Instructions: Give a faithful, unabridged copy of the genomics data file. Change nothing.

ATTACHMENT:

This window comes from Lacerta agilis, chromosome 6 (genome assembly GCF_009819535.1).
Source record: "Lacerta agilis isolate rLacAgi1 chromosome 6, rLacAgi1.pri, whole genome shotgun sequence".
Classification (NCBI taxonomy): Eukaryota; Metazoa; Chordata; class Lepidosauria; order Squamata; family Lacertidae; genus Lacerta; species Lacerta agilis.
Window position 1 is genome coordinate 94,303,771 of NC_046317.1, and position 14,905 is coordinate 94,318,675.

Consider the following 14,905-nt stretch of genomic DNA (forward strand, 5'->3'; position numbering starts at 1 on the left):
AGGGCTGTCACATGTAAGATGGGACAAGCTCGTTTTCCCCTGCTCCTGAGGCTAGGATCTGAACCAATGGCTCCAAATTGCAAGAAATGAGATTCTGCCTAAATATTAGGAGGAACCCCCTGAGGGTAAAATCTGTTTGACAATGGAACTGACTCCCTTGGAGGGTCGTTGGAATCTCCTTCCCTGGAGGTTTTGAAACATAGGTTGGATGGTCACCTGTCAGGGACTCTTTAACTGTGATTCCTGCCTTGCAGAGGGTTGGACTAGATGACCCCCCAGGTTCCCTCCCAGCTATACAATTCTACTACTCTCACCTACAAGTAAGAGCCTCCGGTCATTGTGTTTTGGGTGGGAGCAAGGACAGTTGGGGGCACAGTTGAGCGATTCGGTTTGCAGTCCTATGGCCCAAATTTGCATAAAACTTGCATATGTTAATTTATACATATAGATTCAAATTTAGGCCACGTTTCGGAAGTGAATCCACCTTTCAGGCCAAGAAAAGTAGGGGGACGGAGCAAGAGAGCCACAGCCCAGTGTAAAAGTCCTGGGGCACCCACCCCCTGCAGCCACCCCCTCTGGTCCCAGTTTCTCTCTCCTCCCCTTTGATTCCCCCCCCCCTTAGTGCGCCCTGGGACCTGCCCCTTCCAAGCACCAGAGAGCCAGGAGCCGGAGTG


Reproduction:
This window comes from Lacerta agilis, chromosome 6 (genome assembly GCF_009819535.1).
Source record: "Lacerta agilis isolate rLacAgi1 chromosome 6, rLacAgi1.pri, whole genome shotgun sequence".
Classification (NCBI taxonomy): Eukaryota; Metazoa; Chordata; class Lepidosauria; order Squamata; family Lacertidae; genus Lacerta; species Lacerta agilis.
Window position 1 is genome coordinate 94,303,771 of NC_046317.1, and position 14,905 is coordinate 94,318,675.

Consider the following 14,905-nt stretch of genomic DNA (forward strand, 5'->3'; position numbering starts at 1 on the left):
AGGGCTGTCACATGTAAGATGGGACAAGCTCGTTTTCCCCTGCTCCTGAGGCTAGGATCTGAACCAATGGCTCCAAATTGCAAGAAATGAGATTCTGCCTAAATATTAGGAGGAACCCCCTGAGGGTAAAATCTGTTTGACAATGGAACTGACTCCCTTGGAGGGTCGTTGGAATCTCCTTCCCTGGAGGTTTTGAAACATAGGTTGGATGGTCACCTGTCAGGGACTCTTTAACTGTGATTCCTGCCTTGCAGAGGGTTGGACTAGATGACCCCCCAGGTTCCCTCCCAGCTATACAATTCTACTACTCTCACCTACAAGTAAGAGCCTCCGGTCATTGTGTTTTGGGTGGGAGCAAGGACAGTTGGGGGCACAGTTGAGCGATTCGGTTTGCAGTCCTATGGCCCAAATTTGCATAAAACTTGCATATGTTAATTTATACATATAGATTCAAATTTAGGCCACGTTTCGGAAGTGAATCCACCTTTCAGGCCAAGAAAAGTAGGGGGACGGAGCAAGAGAGCCACAGCCCAGTGTAAAAGTCCTGGGGCACCCACCCCCTGCAGCCACCCCCTCTGGTCCCAGTTTCTCTCTCCTCCCCTTTGATTCCCCCCCCCCTTAGTGCGCCCTGGGACCTGCCCCTTCCAAGCACCAGAGAGCCAGGAGCCGGAGTG